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Home > Opinion-Editorials: 2005
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Finding Alternatives to the Food and Drug Administration

By Richard E. Ralston
March 18, 2005

Since the Federal Food and Drug Act came into law in 1906, the Food and Drug Administration (FDA) has had a century to develop their methodology for insuring drug safety. After expanding to an annual budget of $1.5 billion and a staff of 10,000, they continue to seek additional responsibilities—such as the same control and approval authority for over-the-counter vitamins and nutritional supplements that they exercise over prescription drugs. Now they announce that, whatever their other priorities are, they have not been able to adequately insure the safety of prescription drugs and want to establish an additional bureaucracy in the form of a new "Drug Safety Board" to do so. The first proposed solution to administrative failure in government, no matter how vast the agency, always seems to be more regulation, more staff, and bigger budgets.

The FDA has undoubtedly prevented much harm from unsafe drugs that might otherwise not have been vetted—although this could have been accomplished by other means. But it added enormously to the development cost of new drugs, thereby substantially adding to their price, and delaying their benefits being available to patients—sometimes for many years. It has also, with cruel indifference, prevented access to experimental drugs by terminally ill patients who are near death and willing to take some risk to stay alive. With all this control and lengthy review, we clearly still have drug safety problems, and it is time to explore options other than adding to the size and power of the FDA.

First of all, we need to realize that neither the FDA nor anyone else can do the impossible. When a new drug comes to market, no one can know all of its side effects, nor the impact on all other medical conditions that a patient might have, nor how it might interact with any dosage of any combination of an infinite number of other drugs—nor the cumulative effect of ten, twenty, or thirty years of use. If omniscience is required, no new drug will come to market. The good news, however, is that computers and the Internet now provide excellent tools to accumulate and tabulate data on the impact of every new drug. Unexpected consequences can now quickly be detected and dealt with. The incredible benefits to health and longevity that new drugs have achieved in recent years clearly require that we make it possible for new drugs to come to market at reasonable cost.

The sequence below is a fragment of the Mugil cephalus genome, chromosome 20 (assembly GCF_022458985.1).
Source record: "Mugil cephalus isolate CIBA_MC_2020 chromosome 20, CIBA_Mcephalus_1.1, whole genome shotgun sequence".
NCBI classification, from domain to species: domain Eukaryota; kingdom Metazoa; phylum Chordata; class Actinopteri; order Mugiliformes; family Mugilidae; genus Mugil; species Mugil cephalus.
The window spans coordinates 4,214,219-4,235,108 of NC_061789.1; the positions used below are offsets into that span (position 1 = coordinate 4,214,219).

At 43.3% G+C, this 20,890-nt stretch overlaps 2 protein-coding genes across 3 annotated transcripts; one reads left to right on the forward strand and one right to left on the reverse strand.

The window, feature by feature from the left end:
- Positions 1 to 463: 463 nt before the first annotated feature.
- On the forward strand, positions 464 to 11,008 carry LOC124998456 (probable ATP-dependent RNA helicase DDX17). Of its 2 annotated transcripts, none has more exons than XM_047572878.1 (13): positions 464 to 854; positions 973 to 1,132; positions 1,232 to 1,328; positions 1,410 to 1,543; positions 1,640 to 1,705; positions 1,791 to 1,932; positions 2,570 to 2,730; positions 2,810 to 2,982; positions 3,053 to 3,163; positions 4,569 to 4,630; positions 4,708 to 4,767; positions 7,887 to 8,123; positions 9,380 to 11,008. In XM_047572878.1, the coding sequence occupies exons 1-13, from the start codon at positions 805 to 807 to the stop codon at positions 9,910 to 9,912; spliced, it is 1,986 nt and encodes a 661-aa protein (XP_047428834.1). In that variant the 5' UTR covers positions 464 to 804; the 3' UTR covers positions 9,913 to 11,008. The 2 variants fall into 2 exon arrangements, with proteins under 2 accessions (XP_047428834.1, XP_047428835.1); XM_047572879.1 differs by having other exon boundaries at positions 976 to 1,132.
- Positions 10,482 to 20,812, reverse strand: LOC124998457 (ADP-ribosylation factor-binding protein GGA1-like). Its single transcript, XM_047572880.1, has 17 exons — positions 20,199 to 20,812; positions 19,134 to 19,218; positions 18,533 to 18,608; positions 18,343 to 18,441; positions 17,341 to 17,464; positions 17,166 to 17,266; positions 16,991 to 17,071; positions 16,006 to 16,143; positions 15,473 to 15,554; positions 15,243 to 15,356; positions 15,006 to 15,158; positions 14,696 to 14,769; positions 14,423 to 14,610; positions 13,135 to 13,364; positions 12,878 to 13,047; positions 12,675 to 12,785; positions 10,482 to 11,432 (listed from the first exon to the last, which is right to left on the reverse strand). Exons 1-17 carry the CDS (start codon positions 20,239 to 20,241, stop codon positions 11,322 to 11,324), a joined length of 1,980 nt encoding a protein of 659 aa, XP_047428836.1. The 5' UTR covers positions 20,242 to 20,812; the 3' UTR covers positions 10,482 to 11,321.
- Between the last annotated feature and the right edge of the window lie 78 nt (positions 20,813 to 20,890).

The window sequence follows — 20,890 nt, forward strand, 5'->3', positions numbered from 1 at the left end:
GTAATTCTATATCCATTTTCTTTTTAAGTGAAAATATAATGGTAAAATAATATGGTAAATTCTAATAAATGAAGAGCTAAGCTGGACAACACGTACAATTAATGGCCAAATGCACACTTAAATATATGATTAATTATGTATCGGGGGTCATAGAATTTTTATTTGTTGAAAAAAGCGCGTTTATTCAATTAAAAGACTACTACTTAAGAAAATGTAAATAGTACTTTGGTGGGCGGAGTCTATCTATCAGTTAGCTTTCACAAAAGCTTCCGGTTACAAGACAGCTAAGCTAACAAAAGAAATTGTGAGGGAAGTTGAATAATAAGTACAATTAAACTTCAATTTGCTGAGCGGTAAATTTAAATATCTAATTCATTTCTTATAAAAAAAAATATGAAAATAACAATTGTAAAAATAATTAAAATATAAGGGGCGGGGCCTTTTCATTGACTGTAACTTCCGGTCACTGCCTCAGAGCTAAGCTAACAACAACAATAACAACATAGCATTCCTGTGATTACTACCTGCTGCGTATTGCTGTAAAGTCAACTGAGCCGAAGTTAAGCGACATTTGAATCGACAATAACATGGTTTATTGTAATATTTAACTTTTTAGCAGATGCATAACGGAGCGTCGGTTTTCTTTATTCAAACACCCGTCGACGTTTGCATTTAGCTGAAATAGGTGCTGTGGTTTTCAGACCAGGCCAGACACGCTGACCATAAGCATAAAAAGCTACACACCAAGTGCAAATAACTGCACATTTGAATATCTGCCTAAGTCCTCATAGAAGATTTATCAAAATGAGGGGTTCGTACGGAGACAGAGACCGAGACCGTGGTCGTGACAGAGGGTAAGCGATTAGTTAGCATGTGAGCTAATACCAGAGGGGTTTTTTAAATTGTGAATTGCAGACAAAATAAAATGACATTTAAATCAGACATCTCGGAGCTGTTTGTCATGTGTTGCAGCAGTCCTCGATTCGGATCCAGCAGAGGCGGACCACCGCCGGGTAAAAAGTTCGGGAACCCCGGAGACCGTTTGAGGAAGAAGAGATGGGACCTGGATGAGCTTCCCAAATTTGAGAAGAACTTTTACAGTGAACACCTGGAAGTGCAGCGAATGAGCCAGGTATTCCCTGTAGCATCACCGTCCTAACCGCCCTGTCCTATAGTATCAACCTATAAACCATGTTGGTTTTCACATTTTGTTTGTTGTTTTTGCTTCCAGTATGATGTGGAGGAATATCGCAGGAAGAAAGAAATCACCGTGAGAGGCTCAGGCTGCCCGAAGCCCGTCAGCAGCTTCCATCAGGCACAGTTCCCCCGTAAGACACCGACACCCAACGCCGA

We need to open up the approval process for new drugs to private laboratories, both corporate and non-profit. This could take the form of both monitoring and observation of the testing by the drug companies themselves, and testing by independent research facilities in the final stages of development. Independent laboratories would be liable only for the accuracy, integrity, and robustness of their research, not for all possible future side effects of new drugs. Such research should be funded by the drug companies themselves, paid to third party institutions that would randomly assign the research to the independent laboratories that meet qualification standards.

These reforms could be undertaken over an extended period, selecting one category of drugs at a time. It could apply only to new research, so that work currently underway would not be interrupted. We should explore this and other alternatives to placing our health exclusively in the hands of omniscient and omnipotent government. The FDA cannot be omniscient, and we must not allow it to seek omnipotence.

The best protection for patients is the self-interest of drug companies. The beauty of private research is that is has to get results. Drug companies will prosper only if they bring drugs to market that are effective without unreasonable side effects—and as they maintain a reputation for doing so. In addition to whatever independent review process is used, we may also rely on the self-interest of legions of trial lawyers to pursue any malfeasance that might circumvent the review process.

Freedom is a more thorough and relentless defender of safety than layers of bureaucracy. Expanding freedom can benefit our health far more than concentrating power.

Richard E. Ralston is Executive Director of Americans for Free Choice in Medicine.

 

Copyright © 2005 Americans for Free Choice in Medicine. All rights reserved.
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